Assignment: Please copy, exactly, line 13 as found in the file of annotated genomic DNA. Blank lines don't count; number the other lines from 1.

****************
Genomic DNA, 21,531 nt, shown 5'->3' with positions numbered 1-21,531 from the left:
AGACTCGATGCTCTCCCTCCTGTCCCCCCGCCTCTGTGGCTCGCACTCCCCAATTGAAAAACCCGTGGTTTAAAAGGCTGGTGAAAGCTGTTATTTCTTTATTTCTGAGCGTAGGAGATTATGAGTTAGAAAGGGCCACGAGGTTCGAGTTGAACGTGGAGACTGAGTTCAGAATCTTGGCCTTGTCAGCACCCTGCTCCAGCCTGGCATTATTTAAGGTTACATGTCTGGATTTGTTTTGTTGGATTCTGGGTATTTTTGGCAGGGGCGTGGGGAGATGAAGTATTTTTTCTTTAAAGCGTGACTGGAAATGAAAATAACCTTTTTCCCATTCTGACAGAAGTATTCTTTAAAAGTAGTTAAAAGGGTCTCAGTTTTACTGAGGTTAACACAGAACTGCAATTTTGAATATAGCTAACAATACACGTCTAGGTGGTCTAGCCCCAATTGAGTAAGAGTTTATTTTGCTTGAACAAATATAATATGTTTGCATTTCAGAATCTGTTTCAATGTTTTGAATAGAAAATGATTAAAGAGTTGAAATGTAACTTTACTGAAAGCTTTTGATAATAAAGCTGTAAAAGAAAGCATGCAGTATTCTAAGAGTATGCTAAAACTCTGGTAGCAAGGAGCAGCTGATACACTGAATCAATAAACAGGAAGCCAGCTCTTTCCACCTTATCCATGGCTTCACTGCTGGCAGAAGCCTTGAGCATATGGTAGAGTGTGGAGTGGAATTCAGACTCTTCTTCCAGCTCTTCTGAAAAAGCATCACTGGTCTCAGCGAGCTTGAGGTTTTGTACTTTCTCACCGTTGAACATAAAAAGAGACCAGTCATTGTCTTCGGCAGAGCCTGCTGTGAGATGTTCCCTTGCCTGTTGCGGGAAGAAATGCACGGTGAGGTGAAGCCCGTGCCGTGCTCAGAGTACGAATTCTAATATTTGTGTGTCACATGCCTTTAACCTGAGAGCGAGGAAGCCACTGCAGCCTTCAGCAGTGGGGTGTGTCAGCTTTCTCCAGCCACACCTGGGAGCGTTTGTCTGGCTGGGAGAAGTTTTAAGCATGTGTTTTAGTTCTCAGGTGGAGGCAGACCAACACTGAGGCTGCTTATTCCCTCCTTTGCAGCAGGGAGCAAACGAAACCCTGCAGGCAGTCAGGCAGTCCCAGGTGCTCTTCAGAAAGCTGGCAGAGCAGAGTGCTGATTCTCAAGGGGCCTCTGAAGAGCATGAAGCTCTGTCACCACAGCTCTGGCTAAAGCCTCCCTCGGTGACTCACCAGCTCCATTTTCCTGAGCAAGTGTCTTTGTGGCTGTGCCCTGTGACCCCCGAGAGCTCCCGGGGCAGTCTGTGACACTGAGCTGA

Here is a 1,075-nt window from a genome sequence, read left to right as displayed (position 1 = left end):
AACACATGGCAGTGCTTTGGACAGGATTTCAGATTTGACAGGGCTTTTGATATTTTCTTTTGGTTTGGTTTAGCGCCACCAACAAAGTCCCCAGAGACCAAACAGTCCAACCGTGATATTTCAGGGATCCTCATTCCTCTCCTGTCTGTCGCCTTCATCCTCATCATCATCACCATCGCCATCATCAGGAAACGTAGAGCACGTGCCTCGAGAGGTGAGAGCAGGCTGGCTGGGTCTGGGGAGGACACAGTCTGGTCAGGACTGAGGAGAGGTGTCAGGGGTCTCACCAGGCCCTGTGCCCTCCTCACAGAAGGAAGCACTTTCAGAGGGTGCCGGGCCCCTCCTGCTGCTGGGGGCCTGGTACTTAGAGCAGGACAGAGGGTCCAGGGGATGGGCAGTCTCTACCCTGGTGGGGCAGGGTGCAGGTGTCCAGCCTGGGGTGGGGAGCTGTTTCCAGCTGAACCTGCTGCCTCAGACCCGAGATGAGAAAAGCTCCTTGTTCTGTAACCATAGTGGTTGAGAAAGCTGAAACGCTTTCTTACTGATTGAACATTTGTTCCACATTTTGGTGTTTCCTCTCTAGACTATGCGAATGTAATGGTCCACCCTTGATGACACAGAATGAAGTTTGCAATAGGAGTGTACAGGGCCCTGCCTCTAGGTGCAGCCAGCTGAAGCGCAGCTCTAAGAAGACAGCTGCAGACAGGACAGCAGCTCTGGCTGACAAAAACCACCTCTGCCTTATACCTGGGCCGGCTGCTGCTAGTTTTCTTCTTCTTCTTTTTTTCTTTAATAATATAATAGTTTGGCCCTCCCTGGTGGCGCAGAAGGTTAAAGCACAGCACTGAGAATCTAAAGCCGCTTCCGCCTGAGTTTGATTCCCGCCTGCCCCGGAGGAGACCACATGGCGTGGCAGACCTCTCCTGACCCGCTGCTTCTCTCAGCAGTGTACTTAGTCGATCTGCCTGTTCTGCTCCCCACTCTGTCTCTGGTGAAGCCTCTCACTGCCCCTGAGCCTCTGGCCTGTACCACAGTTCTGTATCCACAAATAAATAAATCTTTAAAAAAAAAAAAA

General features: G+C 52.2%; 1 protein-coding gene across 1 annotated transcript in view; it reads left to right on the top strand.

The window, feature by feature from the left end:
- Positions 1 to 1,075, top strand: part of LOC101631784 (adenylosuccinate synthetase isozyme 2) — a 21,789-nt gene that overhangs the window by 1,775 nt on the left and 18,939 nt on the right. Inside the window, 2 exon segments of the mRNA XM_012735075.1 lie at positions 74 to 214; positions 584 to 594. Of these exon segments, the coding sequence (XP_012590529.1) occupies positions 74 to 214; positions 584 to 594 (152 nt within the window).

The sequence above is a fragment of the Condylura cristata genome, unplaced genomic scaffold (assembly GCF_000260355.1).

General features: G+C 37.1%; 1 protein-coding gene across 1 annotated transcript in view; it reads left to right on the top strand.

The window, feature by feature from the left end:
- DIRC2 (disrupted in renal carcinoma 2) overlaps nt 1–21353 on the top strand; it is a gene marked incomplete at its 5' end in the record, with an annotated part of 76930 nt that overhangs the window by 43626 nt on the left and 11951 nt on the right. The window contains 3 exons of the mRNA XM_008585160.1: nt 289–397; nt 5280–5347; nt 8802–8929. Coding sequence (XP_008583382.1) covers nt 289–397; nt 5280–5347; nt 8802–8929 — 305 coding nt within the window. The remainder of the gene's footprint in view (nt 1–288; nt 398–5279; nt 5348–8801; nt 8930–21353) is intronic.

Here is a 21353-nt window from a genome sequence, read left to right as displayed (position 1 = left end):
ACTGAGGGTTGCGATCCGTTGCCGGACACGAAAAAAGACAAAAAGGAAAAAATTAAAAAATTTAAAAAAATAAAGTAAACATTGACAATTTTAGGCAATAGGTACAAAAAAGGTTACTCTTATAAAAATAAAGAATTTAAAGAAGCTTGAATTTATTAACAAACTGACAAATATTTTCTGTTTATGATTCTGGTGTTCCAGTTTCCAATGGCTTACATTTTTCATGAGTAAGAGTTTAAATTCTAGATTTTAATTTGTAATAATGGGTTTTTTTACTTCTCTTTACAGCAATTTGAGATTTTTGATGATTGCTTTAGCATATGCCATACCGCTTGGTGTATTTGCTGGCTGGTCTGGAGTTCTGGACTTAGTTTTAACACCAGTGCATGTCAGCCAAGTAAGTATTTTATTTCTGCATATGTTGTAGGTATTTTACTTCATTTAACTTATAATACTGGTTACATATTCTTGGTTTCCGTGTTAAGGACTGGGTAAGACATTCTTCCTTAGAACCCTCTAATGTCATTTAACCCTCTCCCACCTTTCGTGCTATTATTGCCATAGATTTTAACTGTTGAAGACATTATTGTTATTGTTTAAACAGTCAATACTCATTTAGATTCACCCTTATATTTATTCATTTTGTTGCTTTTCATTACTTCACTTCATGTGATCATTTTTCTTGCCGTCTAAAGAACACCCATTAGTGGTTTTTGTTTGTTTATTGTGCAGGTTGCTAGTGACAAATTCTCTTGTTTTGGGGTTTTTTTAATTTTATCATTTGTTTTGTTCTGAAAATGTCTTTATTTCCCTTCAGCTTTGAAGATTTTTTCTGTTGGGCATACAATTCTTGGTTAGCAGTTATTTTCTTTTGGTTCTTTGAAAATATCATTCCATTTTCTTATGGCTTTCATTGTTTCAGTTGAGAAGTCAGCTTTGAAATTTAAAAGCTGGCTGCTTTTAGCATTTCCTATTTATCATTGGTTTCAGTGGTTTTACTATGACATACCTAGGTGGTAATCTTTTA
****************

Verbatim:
ACTGAGGGTTGCGATCCGTTGCCGGACACGAAAAAAGACAAAAAGGAAAAAATTAAAAAATTTAAAAAAATAAAGTAAACATTGACAATTTTAGGCAATAGGTACAAAAAAGGTTACTCTTATAAAAATAAAGAATTTAAAGAAGCTTGAATTTATTAACAAACTGACAAATATTTTCTGTTTATGATTCTGGTGTTCCAGTTTCCAATGGCTTACATTTTTCATGAGTAAGAGTTTAAATTCTAGATTTTAATTTGTAATAATGGGTTTTTTTACTTCTCTTTACAGCAATTTGAGATTTTTGATGATTGCTTTAGCATATGCCATACCGCTTGGTGTATTTGCTGGCTGGTCTGGAGTTCTGGACTTAGTTTTAACACCAGTGCATGTCAGCCAAGTAAGTATTTTATTTCTGCATATGTTGTAGGTATTTTACTTCATTTAACTTATAATACTGGTTACATATTCTTGGTTTCCGTGTTAAGGACTGGGTAAGACATTCTTCCTTAGAACCCTCTAATGTCATTTAACCCTCTCCCACCTTTCGTGCTATTATTGCCATAGATTTTAACTGTTGAAGACATTATTGTTATTGTTTAAACAGTCAATACTCATTTAGATTCACCCTTATATTTATTCATTTTGTTGCTTTTCATTACTTCACTTCATGTGATCATTTTTCTTGCCGTCTAAAGAACACCCATTAGTGGTTTTTGTTTGTTTATTGTGCAGGTTGCTAGTGACAAATTCTCTTGTTTTGGGGTTTTTTTAATTTTATCATTTGTTTTGTTCTGAAAATGTCTTTATTTCCCTTCAGCTTTGAAGATTTTTTCTGTTGGGCATACAATTCTTGGTTAGCAGTTATTTTCTTTTGGTTCTTTGAAAATATCATTCCATTTTCTTATGGCTTTCATTGTTTCAGTTGAGAAGTCAGCTTTGAAATTTAAAAGCTGGCTGCTTTTAGCATTTCCTATTTATCATTGGTTTCAGTGGTTTTACTATGACATACCTAGGTGGTAATCTTTTA